SACRAMENTO, Calif. (KTXL) -- Safer than tents and cheaper than shelters, pop-up structures can be assembled without tools in as little as 20 minutes and some city leaders say they could be the answer to the city’s rising homeless population.
“For emergency shelter in the winter or when it’s blazing hot outside, we can get people indoors quickly and relatively cheaply,” said Sacramento City Councilman Jeff Harris.
The idea comes to Sacramento from Washington State where a group called Pallet Shelter created small, metal cabins for temporary housing.
Councilman Harris said constructing large, permanent homeless shelters can be a slow and costly process. He believes the pop-up shelters can be an interim solution to a growing problem.
“District 3 probably has 1,000 people sleeping outdoors tonight, maybe as many as 2,000 in my district,” Harris explained. “It’s a big problem. I would like to house them all but finding sites to do so is difficult.”
More than 5,500 people experience homelessness on any given night in Sacramento County, according to county data.
Each of the aluminum structures can fit between four to six beds and range between $4,000 and $7,000 apiece.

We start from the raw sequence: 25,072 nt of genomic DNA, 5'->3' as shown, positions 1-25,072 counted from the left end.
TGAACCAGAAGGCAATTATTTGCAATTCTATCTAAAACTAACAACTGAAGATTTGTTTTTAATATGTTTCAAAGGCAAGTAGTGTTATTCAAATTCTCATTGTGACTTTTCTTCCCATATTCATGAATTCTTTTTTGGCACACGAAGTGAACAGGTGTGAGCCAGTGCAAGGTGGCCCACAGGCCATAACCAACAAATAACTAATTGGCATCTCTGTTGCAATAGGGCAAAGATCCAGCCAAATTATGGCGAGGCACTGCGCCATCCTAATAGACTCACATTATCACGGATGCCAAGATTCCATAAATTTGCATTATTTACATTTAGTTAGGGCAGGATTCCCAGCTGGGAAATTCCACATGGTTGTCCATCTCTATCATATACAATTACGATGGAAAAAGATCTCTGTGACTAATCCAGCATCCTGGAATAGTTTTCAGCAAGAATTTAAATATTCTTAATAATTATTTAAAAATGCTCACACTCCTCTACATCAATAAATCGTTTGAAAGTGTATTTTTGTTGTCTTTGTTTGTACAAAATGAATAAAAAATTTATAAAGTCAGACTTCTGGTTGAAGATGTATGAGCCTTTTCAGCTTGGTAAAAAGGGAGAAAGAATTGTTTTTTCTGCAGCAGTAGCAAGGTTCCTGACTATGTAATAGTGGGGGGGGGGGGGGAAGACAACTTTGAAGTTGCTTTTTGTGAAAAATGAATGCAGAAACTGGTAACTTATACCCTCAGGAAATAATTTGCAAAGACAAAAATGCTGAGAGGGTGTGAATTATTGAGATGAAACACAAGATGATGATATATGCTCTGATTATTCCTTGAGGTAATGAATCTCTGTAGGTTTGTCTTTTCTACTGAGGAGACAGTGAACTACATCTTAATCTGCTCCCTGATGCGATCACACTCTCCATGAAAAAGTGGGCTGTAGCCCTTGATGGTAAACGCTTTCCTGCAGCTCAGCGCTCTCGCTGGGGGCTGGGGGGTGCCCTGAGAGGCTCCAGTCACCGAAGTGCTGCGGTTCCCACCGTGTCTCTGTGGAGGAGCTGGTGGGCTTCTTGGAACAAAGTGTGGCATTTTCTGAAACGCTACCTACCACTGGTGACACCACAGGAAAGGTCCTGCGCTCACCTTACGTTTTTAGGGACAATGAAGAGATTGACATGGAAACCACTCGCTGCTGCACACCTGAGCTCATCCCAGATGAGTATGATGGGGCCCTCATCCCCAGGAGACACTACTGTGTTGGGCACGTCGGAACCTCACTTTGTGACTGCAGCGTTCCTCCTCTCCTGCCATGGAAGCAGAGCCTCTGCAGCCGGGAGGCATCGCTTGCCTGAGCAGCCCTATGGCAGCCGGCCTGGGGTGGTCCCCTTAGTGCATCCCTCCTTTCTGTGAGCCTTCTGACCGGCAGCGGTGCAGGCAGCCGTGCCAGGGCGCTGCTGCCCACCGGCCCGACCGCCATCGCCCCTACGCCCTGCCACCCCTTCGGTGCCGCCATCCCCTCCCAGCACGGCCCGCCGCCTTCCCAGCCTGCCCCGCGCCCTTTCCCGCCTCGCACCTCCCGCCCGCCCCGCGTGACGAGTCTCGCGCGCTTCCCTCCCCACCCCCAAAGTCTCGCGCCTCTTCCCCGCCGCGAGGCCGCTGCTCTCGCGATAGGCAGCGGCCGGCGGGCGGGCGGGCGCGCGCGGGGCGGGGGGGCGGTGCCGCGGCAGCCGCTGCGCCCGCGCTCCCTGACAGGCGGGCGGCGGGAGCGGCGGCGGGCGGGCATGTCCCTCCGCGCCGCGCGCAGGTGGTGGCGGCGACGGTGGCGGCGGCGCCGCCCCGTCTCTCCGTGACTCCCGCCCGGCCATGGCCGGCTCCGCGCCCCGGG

Compare that to the price of a permanent 100-bed shelter that can take several months to build and cost between $4 million and $5 million, according to city estimates.
“I think it’s great because, you know what I mean, people out here have been through a lot and stuff and they haven’t been getting the help they need,” said Sacramento resident Stan Collier.
But for those experiencing homelessness, the proposed project does not go far enough.
“They need to be bigger, they need like a trailer or something like that, that's what they need,” said Les Wainstott who is homeless.
Homeless advocate Crystal Sanchez said she worries about privacy and the potential conflict from sleeping in such close quarters.
“Putting people together in a box like that to me just jeopardizes them. They need their own space,” she told FOX40.
Although the proposal brings questions, Councilman Harris said at least it gives people a safe place to sleep and a night off the streets.
“It’s a way to get people stabilized and work on their issues so that they can be successful in real housing,” he said.
The structures are already in use in places like Dallas and Seattle.
Two Sacramento City Council members, as well as the mayor, have expressed interest at the possibility of trying them out. It will be up for discussion in an upcoming City Council meeting.